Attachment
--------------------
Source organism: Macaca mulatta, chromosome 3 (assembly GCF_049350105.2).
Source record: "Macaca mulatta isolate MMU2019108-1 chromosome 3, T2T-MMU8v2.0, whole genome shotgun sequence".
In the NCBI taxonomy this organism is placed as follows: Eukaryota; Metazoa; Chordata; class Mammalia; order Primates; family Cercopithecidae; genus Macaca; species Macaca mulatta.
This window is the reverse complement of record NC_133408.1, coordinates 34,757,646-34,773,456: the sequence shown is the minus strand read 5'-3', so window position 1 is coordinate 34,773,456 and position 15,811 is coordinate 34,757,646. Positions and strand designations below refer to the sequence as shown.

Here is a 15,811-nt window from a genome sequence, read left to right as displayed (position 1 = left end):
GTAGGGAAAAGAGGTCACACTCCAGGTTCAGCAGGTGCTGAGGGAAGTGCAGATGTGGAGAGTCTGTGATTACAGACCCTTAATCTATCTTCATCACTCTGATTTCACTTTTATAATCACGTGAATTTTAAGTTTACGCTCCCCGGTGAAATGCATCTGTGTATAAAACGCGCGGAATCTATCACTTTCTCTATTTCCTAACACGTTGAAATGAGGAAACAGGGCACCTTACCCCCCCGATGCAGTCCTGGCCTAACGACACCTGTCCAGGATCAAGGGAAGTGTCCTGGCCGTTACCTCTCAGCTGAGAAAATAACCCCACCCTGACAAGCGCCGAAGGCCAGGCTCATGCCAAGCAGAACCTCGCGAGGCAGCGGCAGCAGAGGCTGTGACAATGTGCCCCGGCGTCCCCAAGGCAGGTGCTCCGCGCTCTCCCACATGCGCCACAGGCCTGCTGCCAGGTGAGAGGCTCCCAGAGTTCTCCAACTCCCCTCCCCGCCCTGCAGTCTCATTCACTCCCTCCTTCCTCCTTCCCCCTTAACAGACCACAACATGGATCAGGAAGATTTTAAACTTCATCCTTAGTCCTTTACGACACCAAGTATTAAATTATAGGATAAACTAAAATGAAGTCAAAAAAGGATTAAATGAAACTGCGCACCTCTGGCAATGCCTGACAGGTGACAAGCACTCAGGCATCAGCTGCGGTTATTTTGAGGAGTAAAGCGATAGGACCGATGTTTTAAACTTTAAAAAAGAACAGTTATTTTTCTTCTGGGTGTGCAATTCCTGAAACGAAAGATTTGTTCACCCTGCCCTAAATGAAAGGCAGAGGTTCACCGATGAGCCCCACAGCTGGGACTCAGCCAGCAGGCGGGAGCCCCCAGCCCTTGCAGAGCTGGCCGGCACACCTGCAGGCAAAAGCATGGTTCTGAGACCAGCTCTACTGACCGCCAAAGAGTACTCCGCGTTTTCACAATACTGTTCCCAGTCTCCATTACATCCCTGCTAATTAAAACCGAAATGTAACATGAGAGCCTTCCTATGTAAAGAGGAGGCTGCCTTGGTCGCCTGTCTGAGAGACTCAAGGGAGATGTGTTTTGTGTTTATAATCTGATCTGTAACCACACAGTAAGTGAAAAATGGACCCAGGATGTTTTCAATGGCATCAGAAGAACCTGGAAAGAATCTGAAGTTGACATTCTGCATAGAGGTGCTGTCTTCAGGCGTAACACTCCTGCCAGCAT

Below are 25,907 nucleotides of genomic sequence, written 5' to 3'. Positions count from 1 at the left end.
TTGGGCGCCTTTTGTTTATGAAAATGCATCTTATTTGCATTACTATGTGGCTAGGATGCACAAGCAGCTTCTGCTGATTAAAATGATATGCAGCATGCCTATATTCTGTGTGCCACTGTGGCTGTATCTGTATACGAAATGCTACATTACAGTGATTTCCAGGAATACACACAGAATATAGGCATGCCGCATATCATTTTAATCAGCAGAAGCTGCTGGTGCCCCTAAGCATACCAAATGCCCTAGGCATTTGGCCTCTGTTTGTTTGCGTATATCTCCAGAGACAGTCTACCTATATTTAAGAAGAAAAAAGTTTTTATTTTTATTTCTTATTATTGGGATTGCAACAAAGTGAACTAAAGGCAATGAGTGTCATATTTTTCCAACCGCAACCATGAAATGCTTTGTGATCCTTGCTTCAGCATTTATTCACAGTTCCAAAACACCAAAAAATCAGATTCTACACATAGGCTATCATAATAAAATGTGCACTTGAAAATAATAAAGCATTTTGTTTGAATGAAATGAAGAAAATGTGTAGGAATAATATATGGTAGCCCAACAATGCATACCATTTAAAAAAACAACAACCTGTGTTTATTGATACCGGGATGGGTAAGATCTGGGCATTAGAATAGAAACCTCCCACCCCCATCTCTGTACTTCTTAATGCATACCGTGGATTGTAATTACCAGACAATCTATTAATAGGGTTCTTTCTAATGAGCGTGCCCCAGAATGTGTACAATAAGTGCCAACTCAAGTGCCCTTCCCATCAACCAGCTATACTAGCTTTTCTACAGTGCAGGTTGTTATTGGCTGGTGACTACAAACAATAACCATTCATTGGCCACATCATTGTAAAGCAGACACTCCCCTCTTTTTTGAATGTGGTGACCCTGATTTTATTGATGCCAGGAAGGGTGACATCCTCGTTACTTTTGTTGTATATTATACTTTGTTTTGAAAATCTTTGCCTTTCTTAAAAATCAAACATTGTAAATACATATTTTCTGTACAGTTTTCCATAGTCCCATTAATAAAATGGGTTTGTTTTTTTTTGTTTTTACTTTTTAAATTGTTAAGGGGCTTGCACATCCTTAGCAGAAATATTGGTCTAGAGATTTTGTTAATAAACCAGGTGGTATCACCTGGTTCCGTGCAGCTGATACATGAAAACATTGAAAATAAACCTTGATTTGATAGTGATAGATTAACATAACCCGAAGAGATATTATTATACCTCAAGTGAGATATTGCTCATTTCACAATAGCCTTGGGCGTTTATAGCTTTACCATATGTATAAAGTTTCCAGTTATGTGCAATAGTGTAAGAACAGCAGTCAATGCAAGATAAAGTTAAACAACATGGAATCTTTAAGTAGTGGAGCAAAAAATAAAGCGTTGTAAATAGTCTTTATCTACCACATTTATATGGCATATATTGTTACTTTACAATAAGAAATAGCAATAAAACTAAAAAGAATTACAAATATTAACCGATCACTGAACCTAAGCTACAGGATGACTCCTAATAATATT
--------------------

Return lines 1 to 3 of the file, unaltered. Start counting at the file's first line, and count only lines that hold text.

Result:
Source organism: Macaca mulatta, chromosome 3 (assembly GCF_049350105.2).
Source record: "Macaca mulatta isolate MMU2019108-1 chromosome 3, T2T-MMU8v2.0, whole genome shotgun sequence".
In the NCBI taxonomy this organism is placed as follows: Eukaryota; Metazoa; Chordata; class Mammalia; order Primates; family Cercopithecidae; genus Macaca; species Macaca mulatta.